Posts filed under: Social History (Famine Era)

The new post comes from regular contributor Brendan Hamilton, who needs no introduction on the site. It brings another insight into Brendan’s fantastic and pioneering research on the boys from the North’s Houses of Refuge who found themselves in Union...
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A great many of the men interred at Andersonville National Cemetery died of illnesses associated with starvation and exposure. For those Irish within the camp who had endured the Great Famine, many of the ailments they saw must have seemed...
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Very occasionally Irish American pension files contain beautiful documents that were created as a record of the family’s origins and growth (for a previous examination of one, see here). The adoption of Family Registers to note down births, marriages and...
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Over the years I have come to realise how extremely rare it is to be able to identify precisely where in Ireland ordinary American Civil War servicemen originated. There are only a handful of times where sufficient information has survived...
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Though we tend not to associate Dublin with large-scale nineteenth century emigration, many thousands of people departed the city and county in the years before the American Civil War. Substantial numbers lost their lives during the conflict, as the widows...
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Over the years the site has featured a number of posts about the tattoos and marks on the bodies of Irish American men, such as Marked Men: The Tattoos of New York Irishmen, 1863; Inked Irishmen: Irish Tattoos in 1860s...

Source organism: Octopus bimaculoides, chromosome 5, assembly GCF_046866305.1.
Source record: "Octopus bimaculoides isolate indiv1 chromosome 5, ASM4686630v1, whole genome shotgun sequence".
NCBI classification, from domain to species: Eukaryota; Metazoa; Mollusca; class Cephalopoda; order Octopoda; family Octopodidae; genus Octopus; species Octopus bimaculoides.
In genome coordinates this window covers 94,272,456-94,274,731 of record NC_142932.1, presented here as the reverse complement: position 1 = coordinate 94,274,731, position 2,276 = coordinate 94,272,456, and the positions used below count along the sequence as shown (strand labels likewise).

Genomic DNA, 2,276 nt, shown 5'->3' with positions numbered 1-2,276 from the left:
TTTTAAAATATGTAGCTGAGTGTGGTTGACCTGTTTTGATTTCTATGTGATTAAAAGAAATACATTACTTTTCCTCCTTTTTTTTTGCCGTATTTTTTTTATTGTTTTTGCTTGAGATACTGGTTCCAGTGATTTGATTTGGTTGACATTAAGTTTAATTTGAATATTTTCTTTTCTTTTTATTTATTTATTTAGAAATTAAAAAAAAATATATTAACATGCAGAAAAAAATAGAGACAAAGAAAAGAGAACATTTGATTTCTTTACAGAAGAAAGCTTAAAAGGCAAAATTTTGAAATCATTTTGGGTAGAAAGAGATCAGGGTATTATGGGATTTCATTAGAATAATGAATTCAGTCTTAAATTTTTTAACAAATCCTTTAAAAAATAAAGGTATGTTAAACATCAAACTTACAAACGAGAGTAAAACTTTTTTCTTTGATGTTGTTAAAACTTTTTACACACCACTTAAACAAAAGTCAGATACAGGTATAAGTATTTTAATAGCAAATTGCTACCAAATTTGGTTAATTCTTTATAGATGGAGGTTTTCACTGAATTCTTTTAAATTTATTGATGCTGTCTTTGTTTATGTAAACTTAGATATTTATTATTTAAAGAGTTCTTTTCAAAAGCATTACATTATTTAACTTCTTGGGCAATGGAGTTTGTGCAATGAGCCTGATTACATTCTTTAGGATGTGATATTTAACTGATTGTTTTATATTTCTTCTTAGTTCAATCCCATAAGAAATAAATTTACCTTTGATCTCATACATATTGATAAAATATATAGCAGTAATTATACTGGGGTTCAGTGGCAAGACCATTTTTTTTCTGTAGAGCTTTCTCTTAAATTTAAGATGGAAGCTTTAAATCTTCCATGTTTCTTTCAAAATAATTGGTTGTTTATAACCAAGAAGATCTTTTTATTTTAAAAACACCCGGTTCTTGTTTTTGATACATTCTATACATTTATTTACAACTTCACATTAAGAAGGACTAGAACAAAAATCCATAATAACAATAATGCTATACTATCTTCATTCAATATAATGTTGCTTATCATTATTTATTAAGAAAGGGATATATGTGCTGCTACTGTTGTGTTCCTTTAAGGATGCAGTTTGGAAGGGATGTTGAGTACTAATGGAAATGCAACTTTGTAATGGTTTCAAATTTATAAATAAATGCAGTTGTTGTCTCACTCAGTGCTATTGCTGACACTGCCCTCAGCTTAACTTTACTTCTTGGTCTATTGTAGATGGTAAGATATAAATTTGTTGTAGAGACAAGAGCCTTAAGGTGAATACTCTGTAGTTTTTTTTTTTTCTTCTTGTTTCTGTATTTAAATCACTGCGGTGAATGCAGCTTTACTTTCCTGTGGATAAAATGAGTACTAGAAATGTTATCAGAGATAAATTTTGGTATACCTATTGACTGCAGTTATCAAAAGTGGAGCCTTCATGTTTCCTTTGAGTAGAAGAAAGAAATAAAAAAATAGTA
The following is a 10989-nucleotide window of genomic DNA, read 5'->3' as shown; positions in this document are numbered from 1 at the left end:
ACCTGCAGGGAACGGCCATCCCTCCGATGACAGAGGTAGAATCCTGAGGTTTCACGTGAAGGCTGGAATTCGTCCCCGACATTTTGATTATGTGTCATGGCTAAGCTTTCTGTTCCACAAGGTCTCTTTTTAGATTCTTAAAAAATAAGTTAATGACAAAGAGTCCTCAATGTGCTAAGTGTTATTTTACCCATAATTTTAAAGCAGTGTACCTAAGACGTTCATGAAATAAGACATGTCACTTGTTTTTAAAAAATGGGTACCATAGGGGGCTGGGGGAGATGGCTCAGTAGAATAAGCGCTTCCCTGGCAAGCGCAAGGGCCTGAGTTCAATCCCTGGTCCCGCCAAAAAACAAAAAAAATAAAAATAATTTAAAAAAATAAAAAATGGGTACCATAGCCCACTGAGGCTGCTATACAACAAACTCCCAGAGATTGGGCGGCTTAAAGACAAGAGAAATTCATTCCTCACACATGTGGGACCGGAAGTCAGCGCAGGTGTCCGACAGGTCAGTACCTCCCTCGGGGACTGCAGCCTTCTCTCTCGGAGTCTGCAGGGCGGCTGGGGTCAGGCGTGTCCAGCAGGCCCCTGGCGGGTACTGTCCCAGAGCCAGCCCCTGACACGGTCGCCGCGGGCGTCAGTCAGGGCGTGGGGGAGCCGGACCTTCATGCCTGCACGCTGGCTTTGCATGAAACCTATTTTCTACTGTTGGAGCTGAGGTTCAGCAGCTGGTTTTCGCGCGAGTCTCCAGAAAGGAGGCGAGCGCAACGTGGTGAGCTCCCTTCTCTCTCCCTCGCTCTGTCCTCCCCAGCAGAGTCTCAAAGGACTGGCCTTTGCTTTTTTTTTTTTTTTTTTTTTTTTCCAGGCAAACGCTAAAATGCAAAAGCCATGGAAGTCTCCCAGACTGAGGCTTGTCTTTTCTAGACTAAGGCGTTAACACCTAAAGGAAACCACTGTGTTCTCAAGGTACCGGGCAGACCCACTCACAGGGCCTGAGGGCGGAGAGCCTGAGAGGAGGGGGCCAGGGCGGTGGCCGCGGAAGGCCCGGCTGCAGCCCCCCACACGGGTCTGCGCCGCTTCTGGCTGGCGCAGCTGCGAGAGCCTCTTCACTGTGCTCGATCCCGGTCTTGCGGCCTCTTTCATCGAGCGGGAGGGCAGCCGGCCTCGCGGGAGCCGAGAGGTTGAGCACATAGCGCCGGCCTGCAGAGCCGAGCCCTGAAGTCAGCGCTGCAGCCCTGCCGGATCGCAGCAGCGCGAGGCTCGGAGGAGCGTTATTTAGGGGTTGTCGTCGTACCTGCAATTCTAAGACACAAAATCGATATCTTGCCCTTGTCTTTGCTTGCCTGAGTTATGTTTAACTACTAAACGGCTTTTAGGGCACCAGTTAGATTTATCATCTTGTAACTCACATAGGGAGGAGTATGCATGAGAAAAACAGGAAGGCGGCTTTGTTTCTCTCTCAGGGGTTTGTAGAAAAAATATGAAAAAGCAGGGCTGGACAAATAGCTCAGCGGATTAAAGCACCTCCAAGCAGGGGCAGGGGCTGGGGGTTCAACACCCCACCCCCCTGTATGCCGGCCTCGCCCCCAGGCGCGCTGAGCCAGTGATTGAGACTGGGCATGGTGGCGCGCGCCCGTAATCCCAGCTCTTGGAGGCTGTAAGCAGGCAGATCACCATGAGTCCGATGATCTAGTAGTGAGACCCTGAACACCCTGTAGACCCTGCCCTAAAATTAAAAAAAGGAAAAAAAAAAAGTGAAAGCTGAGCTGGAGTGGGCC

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On 17th June 1862 a Confederate shell arced through the sky from a battery positioned atop the Saint Charles bluffs on the White River, Arkansas. As it plunged donwards into the Union ironclad USS Mound City, it ruptured her steam...
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A great strength of letters drawn from the widows and dependent pension files is the openness of their content on social and familial issues. With letter collections passed down through families or donated to major repositories, we always have to...
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The latest in the Storied Tombstones series looks at some of the Irish American graves I encountered during my brief visit to Gettysburg National Cemetery. As regular readers will be aware, the premise behind the series revolves around photographs I...
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As regular readers will be aware, Andersonville Prison and Andersonville National Cemetery are regularly featured on this site. It is almost certainly the National Cemetery that contains more Irish American dead from the Civil War than any other in the...
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